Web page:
Brush Square is one of three remaining historic public squares from the 1839 Waller Plan for the City of Austin. The Brush Square Plan was adopted by City Council in 2019. Construction on Phase I is complete and Brush Square is now open to the public. District 9

PROJECT UPDATE - BRUSH SQUARE IS OPEN! Thank you for your patience and go enjoy the new park space!

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Brush Square is one of the three remaining original downtown squares as envisioned in Edwin Waller’s 1839 plan for Austin. Brush Square is named after Seba Bogart Brush, a merchant, who used the Square to store cotton before his death in 1874.

Brush Square currently hosts the former residence of the author William Sidney Porter, better known as O. Henry, who resided in Austin (1893 and 1895, relocated to Brush Square in 1934); the former home of Susanna Dickinson, a famous survivor of the Battle of the Alamo (relocated to Brush Square in 2003; and the Central Fire Station No. 1, built-in 1938. The O. Henry Museum and Susanna Dickinson Museum are operated by PARD. The Fire Station was designed by Edwin Kreisle and Max Brooks and remains an important example of the Art Moderne style. It is still in operation as a fire station.

During the 1950s much of Brush Square was used as a parking lot. In 1969, the Parks and Recreation Board, with support from the Heritage Society of Austin, rejected a City of Austin plans to convert the site into a “fairly pleasing parking lot,” marking the beginning of the contemporary era of maintaining the park as a public open space.

In Spring 2018, the planning process began for the Square and the final plan was adopted by City Council in 2019. Phase I of the implementation was completed in the Summer 2023.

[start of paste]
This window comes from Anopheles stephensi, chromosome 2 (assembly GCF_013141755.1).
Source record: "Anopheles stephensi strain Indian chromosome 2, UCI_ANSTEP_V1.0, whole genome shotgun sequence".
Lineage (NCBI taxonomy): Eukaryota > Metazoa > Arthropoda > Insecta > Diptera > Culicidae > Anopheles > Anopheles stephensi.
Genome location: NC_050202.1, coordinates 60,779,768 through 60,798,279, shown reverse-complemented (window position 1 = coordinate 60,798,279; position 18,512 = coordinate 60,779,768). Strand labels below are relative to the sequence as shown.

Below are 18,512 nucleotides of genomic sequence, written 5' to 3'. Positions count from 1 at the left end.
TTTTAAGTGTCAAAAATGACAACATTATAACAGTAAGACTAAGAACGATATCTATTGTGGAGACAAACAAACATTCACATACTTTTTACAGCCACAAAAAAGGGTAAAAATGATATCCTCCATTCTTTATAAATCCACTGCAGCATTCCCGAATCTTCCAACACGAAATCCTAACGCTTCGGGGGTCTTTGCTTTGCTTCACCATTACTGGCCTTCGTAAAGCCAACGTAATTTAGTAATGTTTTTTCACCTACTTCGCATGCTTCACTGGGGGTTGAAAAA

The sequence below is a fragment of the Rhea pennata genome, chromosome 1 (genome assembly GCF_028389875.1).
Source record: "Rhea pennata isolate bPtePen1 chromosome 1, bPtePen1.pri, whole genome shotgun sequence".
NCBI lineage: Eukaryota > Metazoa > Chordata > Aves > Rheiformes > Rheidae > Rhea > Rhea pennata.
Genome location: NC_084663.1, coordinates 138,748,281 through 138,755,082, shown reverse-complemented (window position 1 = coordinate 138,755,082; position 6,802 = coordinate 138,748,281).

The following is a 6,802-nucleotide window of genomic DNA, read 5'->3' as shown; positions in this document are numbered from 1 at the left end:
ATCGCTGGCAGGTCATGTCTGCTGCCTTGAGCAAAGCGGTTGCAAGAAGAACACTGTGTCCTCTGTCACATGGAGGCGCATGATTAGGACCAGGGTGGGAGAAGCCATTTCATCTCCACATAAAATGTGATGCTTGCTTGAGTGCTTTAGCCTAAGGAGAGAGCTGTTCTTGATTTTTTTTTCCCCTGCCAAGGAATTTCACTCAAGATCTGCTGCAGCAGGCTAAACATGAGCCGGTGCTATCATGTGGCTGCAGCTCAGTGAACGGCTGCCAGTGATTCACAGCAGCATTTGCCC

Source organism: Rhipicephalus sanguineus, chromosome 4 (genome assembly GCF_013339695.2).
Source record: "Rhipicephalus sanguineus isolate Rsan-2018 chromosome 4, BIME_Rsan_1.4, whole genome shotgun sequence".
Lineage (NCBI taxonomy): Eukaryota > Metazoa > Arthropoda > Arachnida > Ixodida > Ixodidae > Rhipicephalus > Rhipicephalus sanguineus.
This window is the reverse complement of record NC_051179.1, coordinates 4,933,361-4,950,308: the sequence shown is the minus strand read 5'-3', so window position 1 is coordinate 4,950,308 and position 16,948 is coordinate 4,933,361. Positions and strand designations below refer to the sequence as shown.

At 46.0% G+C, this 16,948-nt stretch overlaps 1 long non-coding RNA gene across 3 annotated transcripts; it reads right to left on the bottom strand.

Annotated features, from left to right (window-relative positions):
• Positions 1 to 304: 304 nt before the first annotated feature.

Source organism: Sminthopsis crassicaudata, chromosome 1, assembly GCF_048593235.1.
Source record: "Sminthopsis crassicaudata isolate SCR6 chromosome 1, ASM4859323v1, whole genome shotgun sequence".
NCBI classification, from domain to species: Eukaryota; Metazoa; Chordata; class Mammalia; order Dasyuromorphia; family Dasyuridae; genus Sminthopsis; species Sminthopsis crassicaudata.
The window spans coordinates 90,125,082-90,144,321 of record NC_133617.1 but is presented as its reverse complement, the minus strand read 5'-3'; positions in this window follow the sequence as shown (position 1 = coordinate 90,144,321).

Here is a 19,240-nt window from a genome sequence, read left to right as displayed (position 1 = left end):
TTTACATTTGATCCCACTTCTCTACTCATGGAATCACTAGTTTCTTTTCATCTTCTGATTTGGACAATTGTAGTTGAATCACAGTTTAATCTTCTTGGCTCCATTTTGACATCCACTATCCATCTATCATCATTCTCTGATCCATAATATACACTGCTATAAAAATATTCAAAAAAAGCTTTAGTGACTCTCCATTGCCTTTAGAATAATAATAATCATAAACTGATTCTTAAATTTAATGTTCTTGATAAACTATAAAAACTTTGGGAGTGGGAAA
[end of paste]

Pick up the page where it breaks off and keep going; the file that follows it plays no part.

Project Description

The City of Austin Parks and Recreation Department (PARD) launched a vision planning effort for Brush Square in spring 2018. The approved 2019 Plan resulted in the funding to begin a Phase I Implementation Plan.


The Phase I plan included the following goals:

  • Improvements to the sightlines and circulation through improved grading and drainage.
  • New walkways lead park users through the site while maintaining an ordered pattern for circulation.
  • An expansive event lawn that allows for the O.Henry Pun-Off's storied history of events to continue with room to grow.
  • Low walls and raised decking provide ample seating opportunities for park users while maintaining safety through new lighting, benches, and landscaping.
  • A reconstructed parking lot for Fire Station #1 provides improved short-term use while providing areas for enhanced rain gardens and stormwater treatment areas.

"Brush Square illustrated site plan"

Anticipated Phase I Implementation Schedule

Please note that as in any construction project, schedules are projected as accurately as possible. All dates are subject to change due to the nature of construction and the weather.

  • November 2019: Implementation Project Initiation (Complete)
  • Summer 2022: Construction start (Complete)
  • Summer 2023: Square open to the public (Complete)

Partnerships and Potential Impact

PARD is working with the Convention Center, Downtown Austin Alliance, CapMetro, and other organizations to ensure the viability and long-term sustainability of Brush Square for all users. Current funding through the Hotel Occupancy Tax (HOT) is the primary driver for Phase I Implementation.

Discussions are underway to work with the Convention Center and the Transportation Department to identify relocation options for Austin Fire Department and EMS personnel during construction.